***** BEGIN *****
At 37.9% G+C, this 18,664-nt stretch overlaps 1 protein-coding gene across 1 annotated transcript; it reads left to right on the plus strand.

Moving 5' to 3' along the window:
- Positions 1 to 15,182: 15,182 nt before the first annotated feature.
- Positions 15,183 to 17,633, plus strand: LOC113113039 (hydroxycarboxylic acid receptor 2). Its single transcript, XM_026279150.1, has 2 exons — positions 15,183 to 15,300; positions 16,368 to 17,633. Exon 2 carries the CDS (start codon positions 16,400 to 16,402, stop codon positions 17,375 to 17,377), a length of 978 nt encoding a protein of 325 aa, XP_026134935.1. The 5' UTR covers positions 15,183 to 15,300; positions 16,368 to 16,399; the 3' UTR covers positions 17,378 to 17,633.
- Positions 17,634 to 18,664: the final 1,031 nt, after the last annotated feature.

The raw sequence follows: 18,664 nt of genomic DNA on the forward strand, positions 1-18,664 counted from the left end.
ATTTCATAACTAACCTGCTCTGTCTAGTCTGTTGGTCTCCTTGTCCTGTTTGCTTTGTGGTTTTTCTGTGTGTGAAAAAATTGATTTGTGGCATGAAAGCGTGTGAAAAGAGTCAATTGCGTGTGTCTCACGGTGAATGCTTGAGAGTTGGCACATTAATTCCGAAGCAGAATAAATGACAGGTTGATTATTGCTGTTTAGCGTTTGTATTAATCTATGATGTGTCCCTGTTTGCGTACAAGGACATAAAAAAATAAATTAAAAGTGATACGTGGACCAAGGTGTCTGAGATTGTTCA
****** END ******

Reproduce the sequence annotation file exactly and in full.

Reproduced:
At 37.9% G+C, this 18,664-nt stretch overlaps 1 protein-coding gene across 1 annotated transcript; it reads left to right on the plus strand.

Moving 5' to 3' along the window:
- Positions 1 to 15,182: 15,182 nt before the first annotated feature.
- Positions 15,183 to 17,633, plus strand: LOC113113039 (hydroxycarboxylic acid receptor 2). Its single transcript, XM_026279150.1, has 2 exons — positions 15,183 to 15,300; positions 16,368 to 17,633. Exon 2 carries the CDS (start codon positions 16,400 to 16,402, stop codon positions 17,375 to 17,377), a length of 978 nt encoding a protein of 325 aa, XP_026134935.1. The 5' UTR covers positions 15,183 to 15,300; positions 16,368 to 16,399; the 3' UTR covers positions 17,378 to 17,633.
- Positions 17,634 to 18,664: the final 1,031 nt, after the last annotated feature.

The raw sequence follows: 18,664 nt of genomic DNA on the forward strand, positions 1-18,664 counted from the left end.
ATTTCATAACTAACCTGCTCTGTCTAGTCTGTTGGTCTCCTTGTCCTGTTTGCTTTGTGGTTTTTCTGTGTGTGAAAAAATTGATTTGTGGCATGAAAGCGTGTGAAAAGAGTCAATTGCGTGTGTCTCACGGTGAATGCTTGAGAGTTGGCACATTAATTCCGAAGCAGAATAAATGACAGGTTGATTATTGCTGTTTAGCGTTTGTATTAATCTATGATGTGTCCCTGTTTGCGTACAAGGACATAAAAAAATAAATTAAAAGTGATACGTGGACCAAGGTGTCTGAGATTGTTCA